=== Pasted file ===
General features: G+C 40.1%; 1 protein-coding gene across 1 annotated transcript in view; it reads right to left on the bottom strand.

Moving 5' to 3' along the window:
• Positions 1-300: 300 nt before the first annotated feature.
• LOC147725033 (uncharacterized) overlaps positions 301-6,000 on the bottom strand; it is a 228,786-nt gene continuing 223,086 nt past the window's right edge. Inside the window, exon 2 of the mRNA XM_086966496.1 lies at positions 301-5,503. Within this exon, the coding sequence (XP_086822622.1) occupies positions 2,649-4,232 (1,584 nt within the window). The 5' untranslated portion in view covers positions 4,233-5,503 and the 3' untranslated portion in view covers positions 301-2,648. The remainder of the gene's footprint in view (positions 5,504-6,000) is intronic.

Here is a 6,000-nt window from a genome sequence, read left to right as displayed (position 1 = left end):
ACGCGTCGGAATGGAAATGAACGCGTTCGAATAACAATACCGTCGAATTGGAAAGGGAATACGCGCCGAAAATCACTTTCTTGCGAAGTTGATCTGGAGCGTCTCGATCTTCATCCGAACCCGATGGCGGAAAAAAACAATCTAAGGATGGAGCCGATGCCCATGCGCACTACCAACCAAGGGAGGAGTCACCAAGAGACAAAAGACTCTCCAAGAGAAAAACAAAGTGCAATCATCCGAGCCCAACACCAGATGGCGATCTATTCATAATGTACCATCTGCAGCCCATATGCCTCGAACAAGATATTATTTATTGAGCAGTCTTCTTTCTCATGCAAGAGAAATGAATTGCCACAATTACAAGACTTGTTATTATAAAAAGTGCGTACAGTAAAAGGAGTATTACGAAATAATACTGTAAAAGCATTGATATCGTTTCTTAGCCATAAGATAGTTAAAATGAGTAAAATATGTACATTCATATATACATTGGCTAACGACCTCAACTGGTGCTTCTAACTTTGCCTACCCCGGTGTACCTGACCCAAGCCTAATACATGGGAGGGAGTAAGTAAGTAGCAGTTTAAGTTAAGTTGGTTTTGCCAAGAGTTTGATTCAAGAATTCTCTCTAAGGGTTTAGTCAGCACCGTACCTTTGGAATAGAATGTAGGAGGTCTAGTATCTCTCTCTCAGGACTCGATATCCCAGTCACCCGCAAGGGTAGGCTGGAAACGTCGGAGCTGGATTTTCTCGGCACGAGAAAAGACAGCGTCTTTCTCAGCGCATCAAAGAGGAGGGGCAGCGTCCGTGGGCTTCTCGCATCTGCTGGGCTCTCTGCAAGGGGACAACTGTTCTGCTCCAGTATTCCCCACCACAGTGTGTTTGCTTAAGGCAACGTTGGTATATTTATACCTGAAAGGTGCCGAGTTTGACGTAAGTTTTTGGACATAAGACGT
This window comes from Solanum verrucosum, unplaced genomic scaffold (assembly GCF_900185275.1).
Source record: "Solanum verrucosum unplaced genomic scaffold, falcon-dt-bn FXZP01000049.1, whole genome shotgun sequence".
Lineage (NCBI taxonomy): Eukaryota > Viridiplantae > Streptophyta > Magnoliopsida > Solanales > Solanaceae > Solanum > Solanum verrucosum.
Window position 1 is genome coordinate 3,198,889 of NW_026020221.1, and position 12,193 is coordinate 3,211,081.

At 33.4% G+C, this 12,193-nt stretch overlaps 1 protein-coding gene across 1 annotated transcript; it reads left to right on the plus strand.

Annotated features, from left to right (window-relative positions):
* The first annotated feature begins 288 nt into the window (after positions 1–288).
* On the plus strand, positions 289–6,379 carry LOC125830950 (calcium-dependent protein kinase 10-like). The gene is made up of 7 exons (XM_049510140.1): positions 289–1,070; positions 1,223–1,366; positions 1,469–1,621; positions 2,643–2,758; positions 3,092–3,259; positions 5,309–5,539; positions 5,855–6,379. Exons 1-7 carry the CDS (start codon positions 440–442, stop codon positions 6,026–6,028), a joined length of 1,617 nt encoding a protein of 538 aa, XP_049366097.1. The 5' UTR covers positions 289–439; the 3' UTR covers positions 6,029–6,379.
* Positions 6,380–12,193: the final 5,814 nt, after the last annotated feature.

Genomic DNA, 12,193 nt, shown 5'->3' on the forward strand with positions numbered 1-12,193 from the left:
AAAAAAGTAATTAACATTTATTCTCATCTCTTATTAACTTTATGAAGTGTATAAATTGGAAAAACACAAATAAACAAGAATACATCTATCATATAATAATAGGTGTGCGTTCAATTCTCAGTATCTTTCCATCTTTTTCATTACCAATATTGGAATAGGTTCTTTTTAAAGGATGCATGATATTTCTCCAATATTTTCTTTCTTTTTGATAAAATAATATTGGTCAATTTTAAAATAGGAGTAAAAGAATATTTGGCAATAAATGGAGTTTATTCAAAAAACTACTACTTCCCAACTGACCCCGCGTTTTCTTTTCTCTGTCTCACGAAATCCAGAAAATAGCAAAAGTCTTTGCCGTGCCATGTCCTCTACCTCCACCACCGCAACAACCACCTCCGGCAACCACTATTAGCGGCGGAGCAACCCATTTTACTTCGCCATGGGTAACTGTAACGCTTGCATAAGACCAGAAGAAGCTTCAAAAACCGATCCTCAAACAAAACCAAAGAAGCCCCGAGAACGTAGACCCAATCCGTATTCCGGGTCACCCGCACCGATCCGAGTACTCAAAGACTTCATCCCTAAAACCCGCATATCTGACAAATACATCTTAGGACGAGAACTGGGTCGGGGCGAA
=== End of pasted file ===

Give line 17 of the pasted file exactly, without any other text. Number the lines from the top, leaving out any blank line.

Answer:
AAAAAAGTAATTAACATTTATTCTCATCTCTTATTAACTTTATGAAGTGTATAAATTGGAAAAACACAAATAAACAAGAATACATCTATCATATAATAATAGGTGTGCGTTCAATTCTCAGTATCTTTCCATCTTTTTCATTACCAATATTGGAATAGGTTCTTTTTAAAGGATGCATGATATTTCTCCAATATTTTCTTTCTTTTTGATAAAATAATATTGGTCAATTTTAAAATAGGAGTAAAAGAATATTTGGCAATAAATGGAGTTTATTCAAAAAACTACTACTTCCCAACTGACCCCGCGTTTTCTTTTCTCTGTCTCACGAAATCCAGAAAATAGCAAAAGTCTTTGCCGTGCCATGTCCTCTACCTCCACCACCGCAACAACCACCTCCGGCAACCACTATTAGCGGCGGAGCAACCCATTTTACTTCGCCATGGGTAACTGTAACGCTTGCATAAGACCAGAAGAAGCTTCAAAAACCGATCCTCAAACAAAACCAAAGAAGCCCCGAGAACGTAGACCCAATCCGTATTCCGGGTCACCCGCACCGATCCGAGTACTCAAAGACTTCATCCCTAAAACCCGCATATCTGACAAATACATCTTAGGACGAGAACTGGGTCGGGGCGAA